St Mary the Virgin's Church, Bromfield facts for kids
Quick facts for kidsSt Mary the Virgin's Church, Bromfield
St Mary the Virgin's Church, Bromfield, from the northwest
|OS grid reference||SO 482 768|
|Website||St Mary, Bromfield|
|Heritage designation||Grade I|
|Designated||12 November 1952|
|Architect(s)||C. Hodgson Fowler (restoration)|
|Style||Norman, Gothic, Gothic Revival|
|Materials||Sandstone, tiled roofs|
|Rector||Revd Fr Justin Trevelyan Parker|
St Mary the Virgin's Church is a former priory church located in the village of Bromfield, Shropshire, England. It is an active Anglican parish church in the deanery of Ludlow, the archdeaconry of Ludlow, and the diocese of Hereford. Its benefice is united with those of 5 other parishes to form the Bromfield Benefice. The church is recorded in the National Heritage List for England as a designated Grade I listed building.
The church was built as a parish church before the Norman conquest and was described as being "a wealthy minster of royal foundation". Bromfield Priory was also in existence before the Norman conquest; it was served by twelve canons, and has a relatively detailed description in the Domesday Book. Monks were gradually introduced to the priory, and when Henry II granted it a charter as a Benedictine priory in 1155, both canons and monks were part of the establishment. Following that, the priory became subject to Gloucester Abbey, its priors being appointed by the Abbot of Gloucester. The priory took over part of the existing parish church. This had been rebuilt in the 12th century with a cruciform plan, possibly with a central tower at the crossing. At some time the tower and the north transept disappeared, possibly following the fall of the tower. The present northwest tower was built during the 13th century. It is thought that the priory used the crossing (which later became the chancel) and the south transept for its services, while the lay congregation used the western part of the church. The vicar of the church was appointed by the prior.
Following the Dissolution of the Monasteries, in 1541 the church and priory were leased to Charles Foxe, who purchased the property in 1558. He converted parts of the church into a house. The chancel (the former crossing) was divided into two storeys, and the south transept was converted to form the rest of the house. Meanwhile, the nave, north aisle and north porch continued to be used as the parish church. In the 17th century the house was damaged by fire, and Foxe's descendants moved away. The chancel was restored and incorporated into the parish church. The south transept and the priory buildings no longer exist, but remains of Foxe's house are still present, attached to the south side of the church. The church was restored in 1889–90 by C. Hodgson Fowler who added windows on the south side, and a north vestry.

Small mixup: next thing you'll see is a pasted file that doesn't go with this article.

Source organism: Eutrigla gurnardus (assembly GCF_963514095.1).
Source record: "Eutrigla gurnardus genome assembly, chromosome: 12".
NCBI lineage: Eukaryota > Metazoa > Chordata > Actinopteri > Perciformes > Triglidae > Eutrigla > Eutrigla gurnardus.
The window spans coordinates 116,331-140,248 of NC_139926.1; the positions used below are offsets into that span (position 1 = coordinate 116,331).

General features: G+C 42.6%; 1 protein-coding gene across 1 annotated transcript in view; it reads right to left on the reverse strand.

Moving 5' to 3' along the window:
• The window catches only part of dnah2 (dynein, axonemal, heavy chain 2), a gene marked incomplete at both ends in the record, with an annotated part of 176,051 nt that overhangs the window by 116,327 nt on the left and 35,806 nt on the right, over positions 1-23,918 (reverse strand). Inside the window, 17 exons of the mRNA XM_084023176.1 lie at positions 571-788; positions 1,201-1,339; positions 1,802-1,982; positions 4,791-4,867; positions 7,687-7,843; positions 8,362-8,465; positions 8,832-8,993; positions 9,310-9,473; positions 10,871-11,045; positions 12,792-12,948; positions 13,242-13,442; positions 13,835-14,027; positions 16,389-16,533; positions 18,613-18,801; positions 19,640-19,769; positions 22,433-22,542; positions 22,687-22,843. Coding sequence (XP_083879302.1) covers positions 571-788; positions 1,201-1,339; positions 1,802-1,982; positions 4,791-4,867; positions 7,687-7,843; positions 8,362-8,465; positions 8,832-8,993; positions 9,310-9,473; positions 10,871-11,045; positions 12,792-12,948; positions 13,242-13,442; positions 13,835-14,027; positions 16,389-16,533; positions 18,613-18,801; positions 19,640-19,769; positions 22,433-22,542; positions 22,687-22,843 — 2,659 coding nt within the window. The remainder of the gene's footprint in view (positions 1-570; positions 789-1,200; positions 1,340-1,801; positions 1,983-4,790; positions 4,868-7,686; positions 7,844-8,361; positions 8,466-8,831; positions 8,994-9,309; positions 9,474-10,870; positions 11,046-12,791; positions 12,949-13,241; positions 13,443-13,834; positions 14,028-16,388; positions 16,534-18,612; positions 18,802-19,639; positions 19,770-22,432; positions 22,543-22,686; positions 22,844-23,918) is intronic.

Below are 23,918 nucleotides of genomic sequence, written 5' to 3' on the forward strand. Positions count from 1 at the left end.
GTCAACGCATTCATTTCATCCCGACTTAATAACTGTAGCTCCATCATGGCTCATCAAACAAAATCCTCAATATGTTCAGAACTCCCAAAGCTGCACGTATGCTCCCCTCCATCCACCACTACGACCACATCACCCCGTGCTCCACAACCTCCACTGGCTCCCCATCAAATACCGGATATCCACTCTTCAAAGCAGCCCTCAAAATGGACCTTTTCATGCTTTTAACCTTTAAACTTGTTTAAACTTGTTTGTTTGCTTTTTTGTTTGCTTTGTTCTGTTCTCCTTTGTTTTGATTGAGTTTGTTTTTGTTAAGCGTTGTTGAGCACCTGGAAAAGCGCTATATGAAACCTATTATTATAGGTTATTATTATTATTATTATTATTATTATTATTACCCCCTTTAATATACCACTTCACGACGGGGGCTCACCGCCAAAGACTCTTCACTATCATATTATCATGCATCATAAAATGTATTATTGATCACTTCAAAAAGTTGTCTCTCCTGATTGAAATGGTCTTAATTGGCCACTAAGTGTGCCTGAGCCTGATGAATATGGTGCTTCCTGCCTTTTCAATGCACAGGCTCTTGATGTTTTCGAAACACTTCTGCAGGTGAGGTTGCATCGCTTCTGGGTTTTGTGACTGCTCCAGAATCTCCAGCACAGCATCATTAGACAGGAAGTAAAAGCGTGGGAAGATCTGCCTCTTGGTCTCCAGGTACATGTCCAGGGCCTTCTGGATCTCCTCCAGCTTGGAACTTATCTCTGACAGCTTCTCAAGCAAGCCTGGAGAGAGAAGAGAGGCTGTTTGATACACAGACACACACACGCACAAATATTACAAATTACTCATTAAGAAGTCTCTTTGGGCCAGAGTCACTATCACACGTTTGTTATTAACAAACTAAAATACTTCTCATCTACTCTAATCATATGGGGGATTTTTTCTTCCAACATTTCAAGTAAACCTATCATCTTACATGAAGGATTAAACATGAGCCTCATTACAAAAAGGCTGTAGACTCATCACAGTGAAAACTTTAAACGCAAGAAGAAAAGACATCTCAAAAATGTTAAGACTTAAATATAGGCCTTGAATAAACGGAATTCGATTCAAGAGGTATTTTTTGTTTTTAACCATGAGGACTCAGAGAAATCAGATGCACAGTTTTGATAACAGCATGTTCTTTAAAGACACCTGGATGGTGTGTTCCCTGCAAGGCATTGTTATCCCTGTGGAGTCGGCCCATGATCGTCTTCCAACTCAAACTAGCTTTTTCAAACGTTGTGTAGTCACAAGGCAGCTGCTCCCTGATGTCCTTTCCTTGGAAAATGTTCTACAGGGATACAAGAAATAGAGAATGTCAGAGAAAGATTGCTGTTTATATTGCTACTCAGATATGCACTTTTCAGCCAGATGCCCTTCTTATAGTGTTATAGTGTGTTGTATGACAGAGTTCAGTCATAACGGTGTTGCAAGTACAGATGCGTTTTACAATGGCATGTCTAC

St Mary's is constructed in sandstone with tiled roofs. Its plan consists of a nave, north aisle, chancel, and northwest tower. The tower has three stages, the lowest stage containing a porch. This has a north doorway, above which is a lancet window. On the west side of the tower is a pair of buttresses, between which is a stair turret. Each bell opening contains two lights under a pointed arch. The parapet is embattled. Along the north aisle are lancet windows between shallow buttresses. The 19th-century windows on the south side of the church contain Decorated-style tracery. A fragment of Foxe's house remains on the south side of the church. At the east end is a blocked round-headed Norman arch, which was originally the chancel arch. Inserted into this is a blocked three-light Perpendicular window, and above it in the gable is a blocked mullioned window remaining from Foxe's conversion.
Between the nave and the north aisle is a two-bay arcade in Early English style. In the east wall of the chancel is a re-set piscina, and the south wall contains a 14th-century tomb recess. The ceiling of the chancel was painted in 1672 by Thomas Francis. It depicts the Shield of the Trinity surrounded by cherubs and texts, and angels holding a bible open at Psalm 85. The reredos consists of a triptych dating from about 1890 by the artist Charles Edgar Buckeridge. Also in the church are the Royal Arms of Charles II. The stained glass consists of a large series designed by Kempe dating from 1890 to 1922. The two-manual pipe organ was built in 1866 by J. W. Walker. It was reconstructed and enlarged in 1890, and overhauled in 1991, on each occasion by Walker's. There is a ring of six bells. Five of these were cast in 1737 by Abel Rudhall, and the sixth in 1890 by John Taylor and Company. The church has a Sanctus bell also made by Taylor's at about the same date.
The churchyard contains three war graves, those of a soldier of the King's Shropshire Light Infantry of World War I, and two Welsh Guardsmen of World War II. It also holds a burying ground for the Clive, later Windsor-Clive, family of nearby Oakly Park, notably Edward Clive, 1st Earl of Powis, his son Robert, and grandson Robert Windsor-Clive, all politicians.
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